So my cousin just emailed me, telling me a friend of ours Father has just died a couple of hours ago.
I feel so bad for her. I don't know what to say to her. She's in america, and I was thinking of sending her an email. but don't know what to say.
and then it reminded me that i think my collegue a few days ago, told me that my supervisor's dad died, a couple of months ago. which coincidentally was the time, during which my own dad was battling with prostate cancer. thank God my dad has recovered. but i was really worried about my dad.
i feel bad for my friend and my supervisor's loss.., and feel i ought to write them both an email (i know email format is really bad) but i feel i should say something...
i cant even imagine how awful it must be to lose a parent. how devastating it would be.
just goes to show. life is really short. you never know. puts things into perspective.
i think you should have offered your supervisor condolences when his dad actually died, not months later. and i also think you should send your friend a card, even if she lives in america. emails are just a bit too easy and quick sometimes. just my opinion...
Swantje, Lara's post made it quite clear that she only just found out that her supervisor's dad died, even though it was a few months ago. There was no need for you to be so judgmental (in my view).
Lara, it's probably easier than you think: I wrote a goodbye letter to a colleague, the same age as me, who had only days to live from cancer. I thought it would be impossible to write anything meaningful, but it was not, once I started. It's very cliched, but don't try to sound like someone else, and just think what you would like to hear in those circumstances. That's the way I did it, anyway.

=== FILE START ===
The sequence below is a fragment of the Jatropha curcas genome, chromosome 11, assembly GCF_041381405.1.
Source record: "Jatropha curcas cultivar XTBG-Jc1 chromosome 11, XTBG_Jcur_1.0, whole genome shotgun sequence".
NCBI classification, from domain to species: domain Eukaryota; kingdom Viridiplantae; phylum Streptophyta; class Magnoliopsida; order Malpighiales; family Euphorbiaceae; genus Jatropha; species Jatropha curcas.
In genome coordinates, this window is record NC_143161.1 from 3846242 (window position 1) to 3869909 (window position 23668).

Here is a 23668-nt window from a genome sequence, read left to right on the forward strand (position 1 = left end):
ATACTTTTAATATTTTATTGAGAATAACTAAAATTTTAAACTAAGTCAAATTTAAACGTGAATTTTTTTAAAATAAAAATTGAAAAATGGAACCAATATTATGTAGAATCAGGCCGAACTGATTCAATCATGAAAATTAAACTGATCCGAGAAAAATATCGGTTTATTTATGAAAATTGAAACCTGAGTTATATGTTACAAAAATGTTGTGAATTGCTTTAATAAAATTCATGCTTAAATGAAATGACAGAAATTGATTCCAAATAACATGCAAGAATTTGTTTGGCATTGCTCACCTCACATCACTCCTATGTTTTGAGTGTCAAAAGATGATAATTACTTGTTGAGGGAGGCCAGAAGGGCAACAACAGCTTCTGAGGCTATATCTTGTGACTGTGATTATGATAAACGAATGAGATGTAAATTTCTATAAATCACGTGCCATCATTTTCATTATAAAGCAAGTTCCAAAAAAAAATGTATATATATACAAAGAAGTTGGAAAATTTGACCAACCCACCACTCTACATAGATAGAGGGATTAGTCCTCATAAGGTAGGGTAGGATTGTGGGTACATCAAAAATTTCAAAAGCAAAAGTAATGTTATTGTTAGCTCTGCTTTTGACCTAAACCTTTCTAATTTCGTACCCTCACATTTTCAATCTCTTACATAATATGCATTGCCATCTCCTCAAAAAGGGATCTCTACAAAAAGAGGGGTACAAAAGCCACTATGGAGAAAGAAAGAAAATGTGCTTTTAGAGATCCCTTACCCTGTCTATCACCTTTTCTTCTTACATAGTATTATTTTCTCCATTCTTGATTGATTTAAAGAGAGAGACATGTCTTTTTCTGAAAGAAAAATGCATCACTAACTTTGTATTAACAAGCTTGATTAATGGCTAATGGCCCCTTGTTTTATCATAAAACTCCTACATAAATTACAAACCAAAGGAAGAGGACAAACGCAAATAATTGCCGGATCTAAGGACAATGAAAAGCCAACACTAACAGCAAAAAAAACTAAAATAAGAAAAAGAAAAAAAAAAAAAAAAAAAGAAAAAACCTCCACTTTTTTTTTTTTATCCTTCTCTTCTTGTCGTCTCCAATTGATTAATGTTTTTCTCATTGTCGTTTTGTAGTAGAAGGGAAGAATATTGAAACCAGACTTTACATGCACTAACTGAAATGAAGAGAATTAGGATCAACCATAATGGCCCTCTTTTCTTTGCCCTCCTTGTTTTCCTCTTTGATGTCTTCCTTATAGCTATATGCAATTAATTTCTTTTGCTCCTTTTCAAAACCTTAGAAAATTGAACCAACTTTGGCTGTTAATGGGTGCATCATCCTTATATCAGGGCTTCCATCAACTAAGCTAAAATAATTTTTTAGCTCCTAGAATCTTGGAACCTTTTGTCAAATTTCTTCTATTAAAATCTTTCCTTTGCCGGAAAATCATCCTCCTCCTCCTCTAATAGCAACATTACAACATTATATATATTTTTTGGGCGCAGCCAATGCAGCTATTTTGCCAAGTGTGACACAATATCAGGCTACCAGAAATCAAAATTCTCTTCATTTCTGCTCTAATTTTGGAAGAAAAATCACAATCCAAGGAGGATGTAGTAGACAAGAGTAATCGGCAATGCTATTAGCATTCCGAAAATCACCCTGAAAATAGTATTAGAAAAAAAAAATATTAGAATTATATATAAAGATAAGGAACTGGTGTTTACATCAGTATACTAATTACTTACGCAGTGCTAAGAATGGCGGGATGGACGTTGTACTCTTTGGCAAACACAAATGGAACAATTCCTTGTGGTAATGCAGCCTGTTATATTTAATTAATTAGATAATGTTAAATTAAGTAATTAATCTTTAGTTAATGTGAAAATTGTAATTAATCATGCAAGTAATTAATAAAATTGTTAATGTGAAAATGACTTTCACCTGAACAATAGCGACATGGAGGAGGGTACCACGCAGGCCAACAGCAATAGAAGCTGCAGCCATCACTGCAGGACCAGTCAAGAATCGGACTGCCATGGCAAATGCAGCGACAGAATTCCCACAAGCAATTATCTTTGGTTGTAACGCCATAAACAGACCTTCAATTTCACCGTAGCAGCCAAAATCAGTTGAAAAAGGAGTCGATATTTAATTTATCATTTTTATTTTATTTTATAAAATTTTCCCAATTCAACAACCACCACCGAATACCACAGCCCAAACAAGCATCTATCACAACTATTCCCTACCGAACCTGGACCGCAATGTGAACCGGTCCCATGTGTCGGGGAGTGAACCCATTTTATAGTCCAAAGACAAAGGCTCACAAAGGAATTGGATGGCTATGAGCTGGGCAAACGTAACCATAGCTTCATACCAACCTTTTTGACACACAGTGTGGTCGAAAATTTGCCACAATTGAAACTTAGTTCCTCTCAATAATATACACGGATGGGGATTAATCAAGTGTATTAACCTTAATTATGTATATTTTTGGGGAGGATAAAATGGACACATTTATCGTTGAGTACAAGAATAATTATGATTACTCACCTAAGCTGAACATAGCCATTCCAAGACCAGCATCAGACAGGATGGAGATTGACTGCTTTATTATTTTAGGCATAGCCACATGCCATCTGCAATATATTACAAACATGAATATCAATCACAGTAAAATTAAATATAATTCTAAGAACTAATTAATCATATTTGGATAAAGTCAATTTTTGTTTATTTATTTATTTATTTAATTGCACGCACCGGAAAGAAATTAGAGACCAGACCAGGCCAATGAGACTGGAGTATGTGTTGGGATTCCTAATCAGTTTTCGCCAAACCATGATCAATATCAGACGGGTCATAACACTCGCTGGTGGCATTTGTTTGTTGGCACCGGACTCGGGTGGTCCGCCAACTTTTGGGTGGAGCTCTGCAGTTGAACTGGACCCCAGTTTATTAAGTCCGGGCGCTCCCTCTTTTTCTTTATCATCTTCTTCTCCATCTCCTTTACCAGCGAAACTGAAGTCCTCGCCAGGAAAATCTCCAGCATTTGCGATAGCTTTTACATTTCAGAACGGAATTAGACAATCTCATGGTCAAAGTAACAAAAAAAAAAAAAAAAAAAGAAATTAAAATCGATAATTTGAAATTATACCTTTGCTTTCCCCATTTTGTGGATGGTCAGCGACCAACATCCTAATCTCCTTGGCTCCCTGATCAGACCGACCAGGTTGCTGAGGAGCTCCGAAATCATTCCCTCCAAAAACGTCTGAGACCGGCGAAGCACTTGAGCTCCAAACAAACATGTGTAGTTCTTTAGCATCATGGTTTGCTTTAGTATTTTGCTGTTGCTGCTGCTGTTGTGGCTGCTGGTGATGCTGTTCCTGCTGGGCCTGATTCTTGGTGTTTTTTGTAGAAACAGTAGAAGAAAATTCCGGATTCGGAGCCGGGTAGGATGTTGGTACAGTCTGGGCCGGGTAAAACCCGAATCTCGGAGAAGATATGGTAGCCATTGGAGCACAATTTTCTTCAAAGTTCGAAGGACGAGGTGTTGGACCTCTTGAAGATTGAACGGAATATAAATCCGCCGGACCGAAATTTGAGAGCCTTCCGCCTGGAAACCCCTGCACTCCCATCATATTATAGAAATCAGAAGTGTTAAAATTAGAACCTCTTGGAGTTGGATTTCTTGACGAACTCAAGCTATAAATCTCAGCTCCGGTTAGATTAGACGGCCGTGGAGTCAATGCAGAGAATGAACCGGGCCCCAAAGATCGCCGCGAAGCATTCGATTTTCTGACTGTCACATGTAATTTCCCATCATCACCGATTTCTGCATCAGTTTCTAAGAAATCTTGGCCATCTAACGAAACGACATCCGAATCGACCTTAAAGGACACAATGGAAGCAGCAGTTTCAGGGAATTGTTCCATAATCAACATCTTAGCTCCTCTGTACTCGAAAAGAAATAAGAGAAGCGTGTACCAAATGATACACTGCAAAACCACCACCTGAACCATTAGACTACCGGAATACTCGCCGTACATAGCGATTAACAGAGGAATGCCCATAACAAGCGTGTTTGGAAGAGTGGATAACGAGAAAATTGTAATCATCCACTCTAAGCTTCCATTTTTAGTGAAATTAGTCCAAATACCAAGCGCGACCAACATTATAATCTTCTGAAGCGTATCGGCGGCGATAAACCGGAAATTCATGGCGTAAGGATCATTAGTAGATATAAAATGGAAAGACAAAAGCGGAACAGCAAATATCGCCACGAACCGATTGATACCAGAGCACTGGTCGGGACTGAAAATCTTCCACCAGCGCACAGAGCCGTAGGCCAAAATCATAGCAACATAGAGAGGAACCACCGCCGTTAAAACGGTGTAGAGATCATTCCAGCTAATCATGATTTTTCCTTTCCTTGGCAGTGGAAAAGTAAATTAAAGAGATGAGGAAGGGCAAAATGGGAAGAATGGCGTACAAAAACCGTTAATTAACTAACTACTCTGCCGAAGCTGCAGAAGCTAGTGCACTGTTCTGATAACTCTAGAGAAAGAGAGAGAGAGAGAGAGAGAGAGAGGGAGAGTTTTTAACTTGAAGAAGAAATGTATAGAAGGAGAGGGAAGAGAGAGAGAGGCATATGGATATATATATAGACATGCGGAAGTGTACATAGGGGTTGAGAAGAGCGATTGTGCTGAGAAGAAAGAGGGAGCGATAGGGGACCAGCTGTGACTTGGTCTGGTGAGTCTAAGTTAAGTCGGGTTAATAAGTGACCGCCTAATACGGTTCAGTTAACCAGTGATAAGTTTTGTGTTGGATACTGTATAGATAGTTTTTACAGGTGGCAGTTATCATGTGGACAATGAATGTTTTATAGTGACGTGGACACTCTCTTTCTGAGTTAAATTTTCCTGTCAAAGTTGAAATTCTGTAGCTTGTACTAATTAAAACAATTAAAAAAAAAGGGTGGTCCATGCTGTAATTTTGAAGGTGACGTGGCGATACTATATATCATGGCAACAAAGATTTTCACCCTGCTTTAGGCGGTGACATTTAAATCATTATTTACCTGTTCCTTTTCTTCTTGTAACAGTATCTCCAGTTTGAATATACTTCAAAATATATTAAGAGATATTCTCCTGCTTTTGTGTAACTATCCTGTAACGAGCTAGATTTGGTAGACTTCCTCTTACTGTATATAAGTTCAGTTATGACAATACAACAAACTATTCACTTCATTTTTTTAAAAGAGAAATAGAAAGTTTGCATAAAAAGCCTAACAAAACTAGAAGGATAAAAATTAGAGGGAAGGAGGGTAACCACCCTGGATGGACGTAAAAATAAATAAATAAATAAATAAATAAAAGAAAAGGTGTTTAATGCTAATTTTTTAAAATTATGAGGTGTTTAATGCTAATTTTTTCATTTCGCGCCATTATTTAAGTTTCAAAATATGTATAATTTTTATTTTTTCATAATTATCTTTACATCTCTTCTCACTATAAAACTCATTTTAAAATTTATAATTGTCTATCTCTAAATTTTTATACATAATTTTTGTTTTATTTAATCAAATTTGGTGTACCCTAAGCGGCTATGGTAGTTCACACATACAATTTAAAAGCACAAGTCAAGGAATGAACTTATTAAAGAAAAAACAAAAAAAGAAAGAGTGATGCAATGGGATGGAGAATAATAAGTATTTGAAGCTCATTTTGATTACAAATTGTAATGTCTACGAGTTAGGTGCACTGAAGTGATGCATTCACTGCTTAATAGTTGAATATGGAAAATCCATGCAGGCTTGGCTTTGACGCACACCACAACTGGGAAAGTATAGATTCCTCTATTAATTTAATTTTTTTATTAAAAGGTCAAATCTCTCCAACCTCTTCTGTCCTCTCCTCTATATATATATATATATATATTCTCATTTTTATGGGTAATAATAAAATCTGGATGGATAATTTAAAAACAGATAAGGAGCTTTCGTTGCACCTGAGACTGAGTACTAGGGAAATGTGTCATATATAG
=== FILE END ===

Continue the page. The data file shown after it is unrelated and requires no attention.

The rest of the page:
It's never to late to offer condolences.
Try something along the lines of "(Supervisor), I recently heard that your father passed away a few months ago. I am so sorry for your loss. My own father was quite ill at the time. I know how hard it was to see what he went thru, and I can only imagine that the sorrow you and your family have experienced"
What would be strange is realizing a person was told your loved one passed away and that person ignored it like it didn't happen. Even late condolences are always appreciated--it's one more person acknowledging an important part of your life.
You may feel strange, awkward or embarassed to bring it up, but do it anyway, because it will be meaningful to the survivor...whenever you do it.
Take care, Basil.
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